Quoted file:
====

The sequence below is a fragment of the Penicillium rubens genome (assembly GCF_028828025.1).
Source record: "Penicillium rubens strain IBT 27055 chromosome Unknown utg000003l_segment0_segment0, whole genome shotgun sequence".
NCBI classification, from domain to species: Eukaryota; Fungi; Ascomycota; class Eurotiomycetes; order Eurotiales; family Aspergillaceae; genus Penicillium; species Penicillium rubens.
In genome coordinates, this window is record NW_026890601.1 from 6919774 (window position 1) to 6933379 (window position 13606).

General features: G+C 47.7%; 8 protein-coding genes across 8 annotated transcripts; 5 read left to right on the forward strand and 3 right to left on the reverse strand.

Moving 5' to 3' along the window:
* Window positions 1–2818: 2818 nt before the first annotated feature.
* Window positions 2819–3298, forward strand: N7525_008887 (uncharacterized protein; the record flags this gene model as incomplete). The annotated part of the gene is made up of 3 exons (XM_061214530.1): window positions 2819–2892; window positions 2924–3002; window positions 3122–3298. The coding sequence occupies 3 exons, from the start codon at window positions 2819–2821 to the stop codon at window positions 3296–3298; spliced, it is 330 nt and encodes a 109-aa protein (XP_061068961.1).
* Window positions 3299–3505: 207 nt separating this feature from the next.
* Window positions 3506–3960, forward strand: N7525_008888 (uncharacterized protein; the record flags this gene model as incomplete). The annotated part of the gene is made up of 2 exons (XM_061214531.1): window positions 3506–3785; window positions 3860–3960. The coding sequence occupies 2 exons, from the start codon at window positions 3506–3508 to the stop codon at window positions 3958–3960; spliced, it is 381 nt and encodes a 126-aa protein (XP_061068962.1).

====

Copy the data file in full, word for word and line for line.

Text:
The sequence below is a fragment of the Penicillium rubens genome (assembly GCF_028828025.1).
Source record: "Penicillium rubens strain IBT 27055 chromosome Unknown utg000003l_segment0_segment0, whole genome shotgun sequence".
NCBI classification, from domain to species: Eukaryota; Fungi; Ascomycota; class Eurotiomycetes; order Eurotiales; family Aspergillaceae; genus Penicillium; species Penicillium rubens.
In genome coordinates, this window is record NW_026890601.1 from 6919774 (window position 1) to 6933379 (window position 13606).

General features: G+C 47.7%; 8 protein-coding genes across 8 annotated transcripts; 5 read left to right on the forward strand and 3 right to left on the reverse strand.

Moving 5' to 3' along the window:
* Window positions 1–2818: 2818 nt before the first annotated feature.
* Window positions 2819–3298, forward strand: N7525_008887 (uncharacterized protein; the record flags this gene model as incomplete). The annotated part of the gene is made up of 3 exons (XM_061214530.1): window positions 2819–2892; window positions 2924–3002; window positions 3122–3298. The coding sequence occupies 3 exons, from the start codon at window positions 2819–2821 to the stop codon at window positions 3296–3298; spliced, it is 330 nt and encodes a 109-aa protein (XP_061068961.1).
* Window positions 3299–3505: 207 nt separating this feature from the next.
* Window positions 3506–3960, forward strand: N7525_008888 (uncharacterized protein; the record flags this gene model as incomplete). The annotated part of the gene is made up of 2 exons (XM_061214531.1): window positions 3506–3785; window positions 3860–3960. The coding sequence occupies 2 exons, from the start codon at window positions 3506–3508 to the stop codon at window positions 3958–3960; spliced, it is 381 nt and encodes a 126-aa protein (XP_061068962.1).